On May 17, American Science announced the first sale of Gemini to the U.S. government. Gemini is a nonintrusive parcel-inspection system designed for use in sensitive government areas. It is the first product on the market to use dual energy transmission and proprietary Z Backscatter X-rays.
American Science and Engineering is 40% off its 52-week high. With over $11 a share in cash, more than $93 million total, and less than $10 million in debt, the company has a terrific balance sheet.
Expectations got ahead of this stock as reflected by the knee-jerk reaction to its fiscal fourth-quarter results. Wall Street had predicted 76 cents per share in the last quarter, and ASEI apparently disappointed by reporting EPS of 51 cents. But on the May 23 conference call, CFO Kenneth Galaznik explained the 76 cent per share consensus expectation "excluded the accounting treatment effect of a charge for certain outstanding warrants," which equaled 42 cents per share, according to the firm's 8K filing.
So in reality, American Science and Engineering posted earnings of 93 cents per share, well in excess of expectations. Nevertheless, the stock has been punished significantly for its perceived sins and is now a buying opportunity.
Bronco Busting (Out)
I added to my shares of
last week by selling my
. I still like Cisco, but it has had a good run, and being 100% invested, I had to sell something.
Bronco Drilling has seen a decline in stock price since I first recommended it on
Feb. 25; however, it recently blew away earnings and is still seeing a high rig-utilization rate. I see this as an opportunity to buy a good company.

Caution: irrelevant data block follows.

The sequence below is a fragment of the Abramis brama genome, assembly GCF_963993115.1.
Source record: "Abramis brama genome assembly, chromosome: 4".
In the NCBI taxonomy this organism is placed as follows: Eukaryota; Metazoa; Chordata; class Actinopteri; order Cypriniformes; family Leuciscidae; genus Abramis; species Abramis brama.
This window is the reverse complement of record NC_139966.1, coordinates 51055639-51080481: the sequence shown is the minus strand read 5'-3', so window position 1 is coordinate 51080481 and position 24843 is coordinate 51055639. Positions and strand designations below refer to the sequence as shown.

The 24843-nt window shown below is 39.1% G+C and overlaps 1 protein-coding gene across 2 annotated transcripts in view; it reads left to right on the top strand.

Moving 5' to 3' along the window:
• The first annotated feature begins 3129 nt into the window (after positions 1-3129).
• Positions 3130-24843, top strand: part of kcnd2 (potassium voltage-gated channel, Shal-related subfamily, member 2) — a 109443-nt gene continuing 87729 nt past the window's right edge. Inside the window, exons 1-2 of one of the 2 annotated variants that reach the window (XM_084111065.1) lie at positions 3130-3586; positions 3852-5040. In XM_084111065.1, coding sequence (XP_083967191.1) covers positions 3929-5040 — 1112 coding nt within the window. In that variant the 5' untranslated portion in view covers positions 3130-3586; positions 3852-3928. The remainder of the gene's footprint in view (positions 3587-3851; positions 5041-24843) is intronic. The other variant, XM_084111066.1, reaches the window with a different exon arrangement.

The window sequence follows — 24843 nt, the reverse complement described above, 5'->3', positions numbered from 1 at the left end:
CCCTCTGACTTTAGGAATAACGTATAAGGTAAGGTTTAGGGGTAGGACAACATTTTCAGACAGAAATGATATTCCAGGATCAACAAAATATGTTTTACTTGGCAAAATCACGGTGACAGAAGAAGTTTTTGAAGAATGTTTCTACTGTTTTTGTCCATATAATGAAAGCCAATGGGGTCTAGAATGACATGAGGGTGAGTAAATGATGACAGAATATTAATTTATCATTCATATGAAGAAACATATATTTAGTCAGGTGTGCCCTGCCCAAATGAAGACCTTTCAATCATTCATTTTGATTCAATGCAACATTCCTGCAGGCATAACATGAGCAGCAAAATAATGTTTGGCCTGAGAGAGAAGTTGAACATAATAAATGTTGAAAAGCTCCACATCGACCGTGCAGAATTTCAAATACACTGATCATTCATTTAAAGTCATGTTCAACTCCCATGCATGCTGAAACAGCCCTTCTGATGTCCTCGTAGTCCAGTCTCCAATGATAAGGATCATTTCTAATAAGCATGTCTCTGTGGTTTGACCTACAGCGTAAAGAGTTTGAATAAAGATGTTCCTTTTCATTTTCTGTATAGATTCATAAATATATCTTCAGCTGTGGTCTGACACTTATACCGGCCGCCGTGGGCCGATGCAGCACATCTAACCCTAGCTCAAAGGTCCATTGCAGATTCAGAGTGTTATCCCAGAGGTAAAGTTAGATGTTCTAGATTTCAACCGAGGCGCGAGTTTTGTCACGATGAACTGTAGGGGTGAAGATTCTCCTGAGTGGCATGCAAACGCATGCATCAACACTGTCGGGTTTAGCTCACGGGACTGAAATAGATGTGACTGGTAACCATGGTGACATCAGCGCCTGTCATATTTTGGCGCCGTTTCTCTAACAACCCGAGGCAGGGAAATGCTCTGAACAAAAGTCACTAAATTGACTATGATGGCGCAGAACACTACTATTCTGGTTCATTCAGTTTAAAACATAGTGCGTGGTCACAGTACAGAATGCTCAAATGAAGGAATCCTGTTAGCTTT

I am also adding to my shares of
by exercising my warrants. Xethanol recently announced the acquisition of a plant in Georgia that will produce 35 million gallons of ethanol a year. Xethanol also unveiled its plans to expand throughout the east coast through its subsidiary CoastalXethanol.
Finally, the mark of a good CEO is his or her ability to leave a company and see that company remain efficient. Henry Paulson was a good CEO at
and is a good choice for Treasury secretary. Goldman has seen a pullback and its CEO go into public service; this is a buying opportunity.
reiterate my belief that this is a $200 stock. Goldman is best-in-breed of investment banking firms. I do not own shares of Goldman, due to the conflict of a family member (my wife) covering this stock.
being poor is bad, staying that way is stupid.
At the time of publication Layfield was long Bronco Drilling and Xethanol, although holdings can change at any time. A former All-American offensive lineman at Abilene Christian University, John Layfield played professional football for the then-Los Angeles Raiders and later in the World League. After wrestling in Japan, Mexico and Europe, Layfield arrived in the WWE in the mid-1990's. A former WWE champion, JBL was a featured wrester at WrestleMania 21 and can also be seen on Friday Night SmackDown! on UPN. Outside of the ring, JBL is a self-taught investor who was recruited to write a personal finance book, Have More Money Now, which was released in the summer of 2003. He has appeared on finance shows on CNN and Fox News Network. He is co-chairman of the Smackdown Your Vote! Campaign and he has joined both the USO and Armed Forces Entertainment (AFE) for tours through Iraq, Afghanistan and other Middle East countries. He regularly visits the Walter Reed Army Medical Center and the Bethesda naval hospital to meet with wounded troops.